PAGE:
The honour of an entire nation is at stake as long as this matter remains unresolved, writes JD Lovrenciear.
Come 11 October 2017, it will be 11 years since the brutal slaying of a defenceless Mongolian citizen, Shaariibuugiin Altantuyaa.
Yet the case still hasn’t found closure. No eternal rest for the soul of the victim.
Do we let bygones be bygones and move on? Do we deny a final resolution to this unprecedented ‘mother of all murders’ and instead look the other way? Does the Malaysian Palace of Justice, housed in a majestic building in the administrative capital, Putrajaya, not see this matter as unfinished business?
Have all those responsible for the brutal killing of a lone woman (alleged to be pregnant with an unborn child) been hauled up before the law?
To date, no one has been told of the motive for the killing; the courts have deemed it not relevant to the ghastly crime.
After 11 years, whether in Mongolia or Malaysia, justice cannot be rendered in a manner which brings closure to this crime.
Wikiepedia tells us Altantuyaa was a “murder victim who was either murdered by C-4 explosives or was somehow killed first and her remains destroyed with C-4”.
History records that an individual, Abdul Razak Baginda, was “originally acquitted”. And at the close of the globally publicised 159-day trial, the two accused, namely Chief Inspector Azilah Hadri and Corporal Sirul Azhar Umar were “meted out the death sentence”.
The two ‘killers’ were acquitted in 2013. In 2015, they were found guilty again and re-sentenced with the death penalty. One is said to be still in a Malaysian prison. Another was not so long ago said to be holed up in Australia protected by local laws there. How he left the country after being sentenced to death is still a mystery.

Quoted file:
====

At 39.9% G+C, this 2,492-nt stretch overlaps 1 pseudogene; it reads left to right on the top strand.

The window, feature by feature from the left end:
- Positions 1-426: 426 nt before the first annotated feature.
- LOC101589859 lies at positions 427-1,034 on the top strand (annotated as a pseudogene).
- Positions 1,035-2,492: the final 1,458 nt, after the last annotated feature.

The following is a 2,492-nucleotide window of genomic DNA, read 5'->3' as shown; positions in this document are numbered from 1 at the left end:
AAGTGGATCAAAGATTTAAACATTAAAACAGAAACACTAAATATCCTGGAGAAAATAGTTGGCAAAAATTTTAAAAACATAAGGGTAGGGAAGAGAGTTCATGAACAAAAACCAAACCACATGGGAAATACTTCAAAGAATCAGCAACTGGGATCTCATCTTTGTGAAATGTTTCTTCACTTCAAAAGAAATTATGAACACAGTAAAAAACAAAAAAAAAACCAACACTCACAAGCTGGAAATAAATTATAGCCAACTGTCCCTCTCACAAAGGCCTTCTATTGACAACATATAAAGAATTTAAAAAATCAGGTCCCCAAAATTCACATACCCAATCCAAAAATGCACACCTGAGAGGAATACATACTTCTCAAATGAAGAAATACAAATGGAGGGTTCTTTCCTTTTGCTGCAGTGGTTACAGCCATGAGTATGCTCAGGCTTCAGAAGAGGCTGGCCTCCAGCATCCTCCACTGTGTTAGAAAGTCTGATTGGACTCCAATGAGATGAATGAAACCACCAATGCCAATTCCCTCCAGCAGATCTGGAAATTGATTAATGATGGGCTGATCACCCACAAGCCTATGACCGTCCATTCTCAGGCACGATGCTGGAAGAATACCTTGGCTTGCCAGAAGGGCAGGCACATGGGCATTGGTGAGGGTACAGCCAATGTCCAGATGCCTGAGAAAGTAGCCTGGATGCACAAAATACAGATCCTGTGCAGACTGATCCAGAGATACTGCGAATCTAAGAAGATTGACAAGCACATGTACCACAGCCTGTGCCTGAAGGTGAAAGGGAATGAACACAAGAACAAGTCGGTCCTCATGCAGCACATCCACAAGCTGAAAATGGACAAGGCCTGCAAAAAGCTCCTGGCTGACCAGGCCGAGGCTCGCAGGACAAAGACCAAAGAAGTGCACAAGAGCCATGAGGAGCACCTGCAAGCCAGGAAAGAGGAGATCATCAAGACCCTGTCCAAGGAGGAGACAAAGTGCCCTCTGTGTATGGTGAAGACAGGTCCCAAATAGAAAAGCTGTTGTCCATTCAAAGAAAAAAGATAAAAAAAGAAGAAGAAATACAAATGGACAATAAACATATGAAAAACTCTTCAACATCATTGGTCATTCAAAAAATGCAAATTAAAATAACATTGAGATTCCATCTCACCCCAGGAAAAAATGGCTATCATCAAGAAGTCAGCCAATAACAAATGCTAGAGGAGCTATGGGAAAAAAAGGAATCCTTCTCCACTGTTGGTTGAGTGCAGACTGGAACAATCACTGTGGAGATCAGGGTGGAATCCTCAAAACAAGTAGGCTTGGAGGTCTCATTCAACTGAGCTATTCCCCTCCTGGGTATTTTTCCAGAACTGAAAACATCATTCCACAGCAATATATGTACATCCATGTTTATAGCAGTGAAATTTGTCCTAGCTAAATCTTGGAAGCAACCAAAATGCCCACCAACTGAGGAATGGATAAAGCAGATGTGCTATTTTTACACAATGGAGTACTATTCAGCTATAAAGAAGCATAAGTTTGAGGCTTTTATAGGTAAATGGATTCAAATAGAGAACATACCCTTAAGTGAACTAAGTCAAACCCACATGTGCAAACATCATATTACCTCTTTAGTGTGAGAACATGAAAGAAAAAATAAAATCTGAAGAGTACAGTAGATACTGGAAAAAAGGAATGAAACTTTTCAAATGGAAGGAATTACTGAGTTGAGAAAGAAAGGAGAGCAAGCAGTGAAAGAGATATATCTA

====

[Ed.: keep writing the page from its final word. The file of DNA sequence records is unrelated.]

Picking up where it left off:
The administration sees no urgency in ensuring that swift justice is rendered to the soul of a lone girl who came into Malaysia. She did not have on her any ammunition. Neither was she a national security threat.
This was a murder case that involved personnel trained by the government – the elite, special forces of police. They do not kill for fun and personal pleasure but under command – in the way the world has unfortunately come to expect of operatives of such specialised police forces in any nation.
When will the leadership of Malaysia realise that the honour of an entire nation is at stake as long as this matter remains unresolved.
Are we as citizens not complicit in this heinous crime for as long as the institutions of this country and all its men and women of valour cannot see to the closure of this murder by ensuring that real justice is done.
Our home minister recently proudly said that Malaysia has the best regional police ranking.
The highest institution of justice is housed in a palatial structure in the heart of the federal government’s administrative centre.
We have a prime minister who clearly showcases how tens of thousands of citizens never fail to gather to demonstrate their love for him with placards that read “We love PM Najib”.
Will those who love our prime minister not want to ask him when and how this reeking, rotting shame hanging over our beloved nation will be resolved?
Eleven long years have gone by.
JD Lovrenciear is a retired professional who actively follows current affairs.